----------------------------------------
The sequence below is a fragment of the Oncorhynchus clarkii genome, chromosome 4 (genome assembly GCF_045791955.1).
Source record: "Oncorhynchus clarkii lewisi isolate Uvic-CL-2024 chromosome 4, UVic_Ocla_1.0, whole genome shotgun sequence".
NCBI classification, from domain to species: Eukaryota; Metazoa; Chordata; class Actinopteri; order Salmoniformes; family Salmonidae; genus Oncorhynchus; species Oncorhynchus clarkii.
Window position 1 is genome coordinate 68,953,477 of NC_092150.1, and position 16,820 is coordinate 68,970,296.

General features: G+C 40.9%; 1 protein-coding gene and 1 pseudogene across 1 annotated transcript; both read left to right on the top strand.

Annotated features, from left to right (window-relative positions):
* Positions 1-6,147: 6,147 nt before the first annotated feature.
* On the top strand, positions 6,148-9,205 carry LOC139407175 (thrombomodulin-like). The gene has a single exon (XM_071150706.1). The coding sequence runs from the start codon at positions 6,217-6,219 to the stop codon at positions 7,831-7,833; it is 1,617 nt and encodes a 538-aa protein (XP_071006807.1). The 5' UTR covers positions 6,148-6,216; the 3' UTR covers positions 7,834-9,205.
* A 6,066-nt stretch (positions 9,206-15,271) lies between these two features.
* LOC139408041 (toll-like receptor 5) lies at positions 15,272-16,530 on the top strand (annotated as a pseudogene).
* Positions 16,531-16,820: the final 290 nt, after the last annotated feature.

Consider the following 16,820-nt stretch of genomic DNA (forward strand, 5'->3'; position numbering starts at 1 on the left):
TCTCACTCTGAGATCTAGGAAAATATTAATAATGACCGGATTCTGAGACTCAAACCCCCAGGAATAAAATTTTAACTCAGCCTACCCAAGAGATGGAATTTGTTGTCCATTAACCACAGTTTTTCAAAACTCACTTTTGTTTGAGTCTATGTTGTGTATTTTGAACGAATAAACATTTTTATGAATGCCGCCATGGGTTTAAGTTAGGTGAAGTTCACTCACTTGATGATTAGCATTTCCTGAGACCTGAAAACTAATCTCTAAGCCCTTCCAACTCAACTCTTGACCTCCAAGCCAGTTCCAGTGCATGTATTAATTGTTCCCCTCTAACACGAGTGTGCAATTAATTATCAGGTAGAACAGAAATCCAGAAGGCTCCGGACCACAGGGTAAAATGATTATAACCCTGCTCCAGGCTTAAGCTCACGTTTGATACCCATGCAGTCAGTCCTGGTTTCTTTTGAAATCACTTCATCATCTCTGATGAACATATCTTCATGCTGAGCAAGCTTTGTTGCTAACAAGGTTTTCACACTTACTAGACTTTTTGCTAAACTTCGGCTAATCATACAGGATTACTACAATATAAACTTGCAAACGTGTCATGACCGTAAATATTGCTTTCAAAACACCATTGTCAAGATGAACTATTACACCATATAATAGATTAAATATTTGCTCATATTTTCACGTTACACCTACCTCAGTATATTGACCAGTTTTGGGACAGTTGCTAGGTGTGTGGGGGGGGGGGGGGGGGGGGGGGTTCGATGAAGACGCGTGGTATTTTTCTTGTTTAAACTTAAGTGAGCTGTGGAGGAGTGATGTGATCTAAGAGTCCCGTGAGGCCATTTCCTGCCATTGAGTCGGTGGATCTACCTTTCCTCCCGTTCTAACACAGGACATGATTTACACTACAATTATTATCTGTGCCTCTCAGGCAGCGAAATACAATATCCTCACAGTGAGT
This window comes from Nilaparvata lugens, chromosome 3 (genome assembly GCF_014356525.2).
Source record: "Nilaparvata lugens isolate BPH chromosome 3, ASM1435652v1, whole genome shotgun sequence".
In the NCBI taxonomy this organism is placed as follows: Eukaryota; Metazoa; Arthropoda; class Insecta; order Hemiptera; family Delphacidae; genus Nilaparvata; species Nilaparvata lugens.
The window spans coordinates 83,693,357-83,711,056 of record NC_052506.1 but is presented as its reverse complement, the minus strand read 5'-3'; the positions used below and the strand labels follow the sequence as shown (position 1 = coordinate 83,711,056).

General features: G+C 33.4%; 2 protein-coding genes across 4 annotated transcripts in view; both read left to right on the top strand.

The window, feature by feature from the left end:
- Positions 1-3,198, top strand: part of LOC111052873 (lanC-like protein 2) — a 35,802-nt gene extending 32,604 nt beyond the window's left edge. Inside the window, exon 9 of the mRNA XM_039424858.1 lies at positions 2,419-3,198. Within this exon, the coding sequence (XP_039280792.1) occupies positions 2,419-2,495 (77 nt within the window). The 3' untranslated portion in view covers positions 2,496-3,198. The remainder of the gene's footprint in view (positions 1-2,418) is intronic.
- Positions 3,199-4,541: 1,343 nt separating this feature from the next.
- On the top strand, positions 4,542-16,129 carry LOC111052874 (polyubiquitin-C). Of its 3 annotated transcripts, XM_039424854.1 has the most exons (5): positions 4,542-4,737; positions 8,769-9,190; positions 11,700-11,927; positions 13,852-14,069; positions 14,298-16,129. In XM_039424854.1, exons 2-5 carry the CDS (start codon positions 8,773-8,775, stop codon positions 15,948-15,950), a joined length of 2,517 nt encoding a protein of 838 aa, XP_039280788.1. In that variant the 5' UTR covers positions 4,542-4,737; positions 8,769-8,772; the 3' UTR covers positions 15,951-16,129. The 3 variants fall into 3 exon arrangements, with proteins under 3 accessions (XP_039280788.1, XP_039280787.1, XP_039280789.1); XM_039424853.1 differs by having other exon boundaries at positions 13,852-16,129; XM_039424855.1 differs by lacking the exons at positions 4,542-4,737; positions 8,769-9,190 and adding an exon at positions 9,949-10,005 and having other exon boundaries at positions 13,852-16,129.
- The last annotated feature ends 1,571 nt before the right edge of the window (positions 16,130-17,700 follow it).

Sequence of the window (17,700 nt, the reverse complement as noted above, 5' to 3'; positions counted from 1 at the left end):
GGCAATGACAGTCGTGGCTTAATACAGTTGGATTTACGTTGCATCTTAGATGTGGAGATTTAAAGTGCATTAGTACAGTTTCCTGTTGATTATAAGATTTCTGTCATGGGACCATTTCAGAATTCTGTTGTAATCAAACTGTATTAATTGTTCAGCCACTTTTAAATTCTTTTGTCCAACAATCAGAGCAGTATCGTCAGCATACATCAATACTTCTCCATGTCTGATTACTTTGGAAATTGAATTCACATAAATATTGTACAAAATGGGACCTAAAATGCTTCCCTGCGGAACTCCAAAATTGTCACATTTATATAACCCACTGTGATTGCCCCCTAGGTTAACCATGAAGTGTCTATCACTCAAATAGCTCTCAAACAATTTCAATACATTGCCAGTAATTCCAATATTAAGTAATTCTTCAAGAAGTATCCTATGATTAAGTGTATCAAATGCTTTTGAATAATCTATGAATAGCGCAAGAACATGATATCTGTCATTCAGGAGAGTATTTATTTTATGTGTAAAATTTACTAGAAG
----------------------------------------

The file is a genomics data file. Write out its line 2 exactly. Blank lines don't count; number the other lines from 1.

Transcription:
Source record: "Oncorhynchus clarkii lewisi isolate Uvic-CL-2024 chromosome 4, UVic_Ocla_1.0, whole genome shotgun sequence".